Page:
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Page 10B – THE WAKULLA NEWS, Thursday, December 6, 2012 www.thewakullanews.com telephone (813) 915-8660, facsimile (813) 915-0559, within thirty days of the first publication of this Notice, the nature of this proceeding being a suit for foreclosure of mortgage against the following described property, to wit: LOTS 15 AND 16, BLOCK 55 OF WAKULLAGARDENS, UNIT FIVE, ACCORDING TO THE PLAT THEREOF AS RECORDED IN PLAT BOOK 1, PAGE 56, OF THE PUBLIC RECORDS OF WAKULLACOUNTY, FLORIDA If you fail to file your response or answer, if any, in the above proceeding with the Clerk of this Court, and to serve a copy thereof upon the plaintiffs attorney, Law Offices of Daniel C. Consuegra, 9204 King Palm Dr., Tampa, Florida 33619-1328, telephone (813) 915-8660, facsimile (813) 915-0559, within thirty days of the first publication of this Notice, a default will be entered against you for the relief demanded in the Complaint or petition. DATED at WAKULLACounty this 13th day of November, 2012. BRENTX. THURMOND, Clerk of the Circuit Court (SEAL) By: /s/ Desiree D. Willis, Deputy Clerk If you are a person with a disability who needs an accommodation in order to participate in a court proceeding, you are entitled, at no cost to you, the provision of certain assistance. Please contact : Danny Davis, Office of Court Administration, 301 South Monroe Street, Room 225, Tallahassee, FL32303, 850-577-4401 at least 7 days Foreclosure Sale/ Action Notices Foreclosure Sale/ Action Notices Foreclosure Sale/ Action Notices 5446-1206 TWN Estate of Lola Mae Johnson Case No. 12-102-CP Notice To Creditors PUBLIC NOTICE IN THE CIRCUIT COURT FOR WAKULLA COUNTY PROBATE DIVISION, FILE NO.: 12-102-CP IN RE: ESTATE OF LOLA MAE JOHNSON Deceased. NOTICE TO CREDITORS The administration of the estate of LOLA MAE JOHNSON, deceased, whose date of death was April 1, 2012, Aand whose Social Security Number is ***-**-8063, is pending in the Circuit Court for WAKULLA County, Florida, Probate Division, the address of which is 3056 Crawfordville Hwy., Crawfordville, FL 32327-0337. The names and adNotices to Creditors/ Administration Notices to Creditors/ Administration Notices to Creditors/ Administration Notices to Creditors/ Administration Notices to Creditors/ Administration Notices to Creditors/ Administration Foreclosure Sale/ Action Notices Foreclosure Sale/ Action Notices Foreclosure Sale/ Action Notices before your scheduled court appearance, or immediately upon receiving notification if the time before the scheduled appearance is less than 7 days; if you are hearing or voice impaired, call 711. November 29 and December 6, 2012 dresses of the Personal Representative and the Personal Representatives Attorney are set forth below. All creditors of the decedent and other persons having claims or demands against decedents estate on whom a copy of this notice is required to be served must file their claims with this court WITHIN THE LATER OF 3 MONTHS AFTER THE TIME OF THE FIRST PUBLICATION OF THIS NOTICE OR 30 DAYS AFTER THE DATE OF SERVICE OF A COPY OF THIS NOTICE ON THEM. All other creditors of the decedent and other persons having claims or demands against decedents estate must file their claims with this court WITHIN 3 MONTHS AFTER THE DATE OF THE FIRST PUBLICATION OF THIS NOTICE. ALL CLAIMS NOT FILED WITHIN THE TIME PERIODS SET FORTH IN SECTION 733.702 OF THE FLORIDA PROBATE CODE WILL BE FOREVER BARRED. NOTWITHSTANDING THE TIME PERIODS SET FORTH ABOVE, ANY CLAIM FILED TWO (2) YEARS OR MORE AFTER THE DECEDENTS DATE OF DEATH IS BARRED. The date of first publication of this notice is November 29, 2012. Personal Representative: By:/s/ JEHOVAH DAVIS 102 Riverview Dr., Knifley, KY 42753 Attorney for Personal Representative: RICHARD L. ROGERS of RICHARD L. ROGERS, P.A. Florida Bar No. 320269 1135 South Washington Ave., Suite A Titusville, FL 32780, Telephone (321) 268-5173 November 29 and December 6, 2012 Brain Teaser 1 14 17 27 29 35 38 43 48 50 57 60 2 22 44 3 23 45 4 24 41 5 20 39 18 36 51 58 61 6 15 30 52 7 31 46 49 8 25 28 47 9 26 42 21 40 59 62 10 16 19 37 53 11 32 54 12 33 55 13 34 56 ACROSS 1. Croc's kin 6. "Just the facts, __" 10. Belgrade native 14. Where you live 15. __ breve (cut time) 16. Eggs order 17. Correspondence sometimes marked "SWAK" 19. Handle, so to speak 20. Choir voice 21. Quinn of "Reckless" 22. Common tip amount 27. "Yes __, Bob!" 28. They try harder 29. Affixed one's John Hancock to 30. Bar fare 32. Ducked the seeker 35. Owner's certificate 36. Basilica areas 37. Declare untrue 38. Byrnes of old TV 39. Long green 40. Sacagawea was one 41. Sudden burst 42. Hoe wielder 43. Common rifle round, familiarly 48. Spine-tingling 49. Thumbs-downs 50. Send sprawling 51. Quick snooze 57. Baseball's "Charlie Hustle" 58. Touched down 59. Upper crust 60. Curbside-stand drinks 61. Tune from Shankar 62. Keyed upDOWN1. Eight pts. 2. Blood-typing letters 3. "Mazel __!" 4. Laudatory lines 5. In the family 6. Photo finish 7. Illinois city 8. Drink on draft 9. Bang up 10. Onetime Seattle hoopsters, for short 11. Give the slip to 12. Staff anew 13. Sportscaster Musburger 18. Gen. Robert __ 21. Like the Gobi 22. Punished for littering, maybe 23. Teed off 24. Ricky's landlord 25. CBS exec William 26. Spacewalks, in NASA lingo 27. "Us" or "them" 30. __ Domingo 31. Forum greeting 32. Johanna Spyri heroine 33. The Dow, e.g. 34. Henna user 36. Like a buttinsky 37. Cost of belonging 39. Remote control button 40. Is caught in the rain, say 41. Acts the bellyacher 42. Fare for Muffet 43. Pentaminus one 44. Judean king 45. Maya Angelou's "Still __" 46. Disassemble, aboard ship 47. Must, informally 51. Wide partner 52. Briber y suffix 53. Suffix with project 54. "The House of Incest" writer 55. Horsehead-shaped pcs. 56. "Told you so!" American Prole Hometown Content 12/2/2012 Each puzzle is divided into nine sections, and each section has nine blank squares. Fill in all 81 squares on the puzzle with numbers 1 to 9. You may not repeat any numbers in any one of the nine sections that you’ve already used elsewhere in that section. Also, you can use each number 1-9 only once in each horizontal line of nine squares, and in each vertical column of nine squares. The puzzle is completed when you correctly ll every square. Solutions 200 9 HometownContent 12 34 54673 328 3 41 29 754 6 94 85176 1423 200 9 HometownContent 126 3584 9 7 548697231 379142685 835 479162 214836759 697215348 762 983514 483521976 951764823 G A L S I D E T E T R A A B O F I N E D H E R O D T O V I R K E D I R I S E O D E F R E D G R I P E S R E L A T E D M U T E E L E E N O S Y F A R M A T T E S A N T O O L A A L T O N A V E U N R I G A L E P A L E Y G O T T A M A R E V A S W H E Y A R I D G E T S W E T S O N I C S D U E S I L E E V A D E H E I D I N I N R E M A N I N D E X K T S B R E N T D Y E R S E E Like us on newsThe Wakulla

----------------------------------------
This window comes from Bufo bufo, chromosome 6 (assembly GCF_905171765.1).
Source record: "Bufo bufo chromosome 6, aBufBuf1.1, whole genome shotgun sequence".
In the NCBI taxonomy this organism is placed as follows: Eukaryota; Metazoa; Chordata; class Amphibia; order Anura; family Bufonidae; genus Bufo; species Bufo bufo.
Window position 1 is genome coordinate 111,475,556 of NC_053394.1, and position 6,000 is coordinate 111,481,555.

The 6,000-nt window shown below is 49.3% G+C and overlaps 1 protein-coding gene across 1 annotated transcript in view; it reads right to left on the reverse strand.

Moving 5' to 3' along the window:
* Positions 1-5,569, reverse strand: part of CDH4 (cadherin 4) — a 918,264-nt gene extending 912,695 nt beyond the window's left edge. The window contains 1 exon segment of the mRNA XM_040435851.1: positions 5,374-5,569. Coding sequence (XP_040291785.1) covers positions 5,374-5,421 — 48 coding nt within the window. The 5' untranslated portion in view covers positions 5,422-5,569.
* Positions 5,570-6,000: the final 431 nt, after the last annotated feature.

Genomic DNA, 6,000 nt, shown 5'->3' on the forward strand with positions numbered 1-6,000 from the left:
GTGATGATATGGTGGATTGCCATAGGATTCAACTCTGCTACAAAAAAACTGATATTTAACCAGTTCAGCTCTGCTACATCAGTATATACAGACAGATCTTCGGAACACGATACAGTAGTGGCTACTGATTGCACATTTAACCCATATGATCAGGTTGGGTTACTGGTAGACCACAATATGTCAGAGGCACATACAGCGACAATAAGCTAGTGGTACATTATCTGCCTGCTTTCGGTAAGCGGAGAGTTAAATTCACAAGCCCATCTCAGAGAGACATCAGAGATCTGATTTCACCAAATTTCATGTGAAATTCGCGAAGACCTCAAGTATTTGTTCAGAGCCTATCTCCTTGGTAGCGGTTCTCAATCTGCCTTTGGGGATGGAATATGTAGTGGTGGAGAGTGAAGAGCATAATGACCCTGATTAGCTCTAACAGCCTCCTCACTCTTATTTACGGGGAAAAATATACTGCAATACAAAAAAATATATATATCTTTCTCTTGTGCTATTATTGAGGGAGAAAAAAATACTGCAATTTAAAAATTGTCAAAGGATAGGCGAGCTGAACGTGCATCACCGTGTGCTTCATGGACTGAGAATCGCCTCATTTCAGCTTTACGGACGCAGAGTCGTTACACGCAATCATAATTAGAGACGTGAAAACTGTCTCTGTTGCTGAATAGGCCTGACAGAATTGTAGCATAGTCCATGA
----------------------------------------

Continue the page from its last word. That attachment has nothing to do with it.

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www.thewakullanews.com THE WAKULLA NEWS, Thursday, December 6, 2012 – Page 11B 1. GENERAL KNOWLEDGE: What is a philographist? 2. TELEVISION: Which actor played the character of FonzieŽ on Happy DaysŽ? 3. LITERATURE: Who wrote the childrens book MatildaŽ? 4. GEOGRAPHY: What tiny principality lies between Spain and France? 5. MYTHOLOGY: In Greek mythology, what was the Hydra? 6. FOOD & DRINK: What is muesli? 7. ART: Where is the Uffizi museum? 8. MEASUREMENTS: What does a kelvin measure? 9. MOVIES: What spell is used to disarm opponents in the Harry PotterŽ movies? 10. ANATOMY: Where is the latissimus dorsi muscle located on the human body? 2012 King Features Synd., Inc. Answers 1. Someone who collects autographs 2. Henry Winkler 3. Roald Dahl 4. Andorra 5. A many-headed monster whose heads could grow back if they were cut off 6. Breakfast cereal with fruit and nuts 7. Florence, Italy 8. Temperature 9. Expelliarmus!Ž 10. Back YOUR AD HERE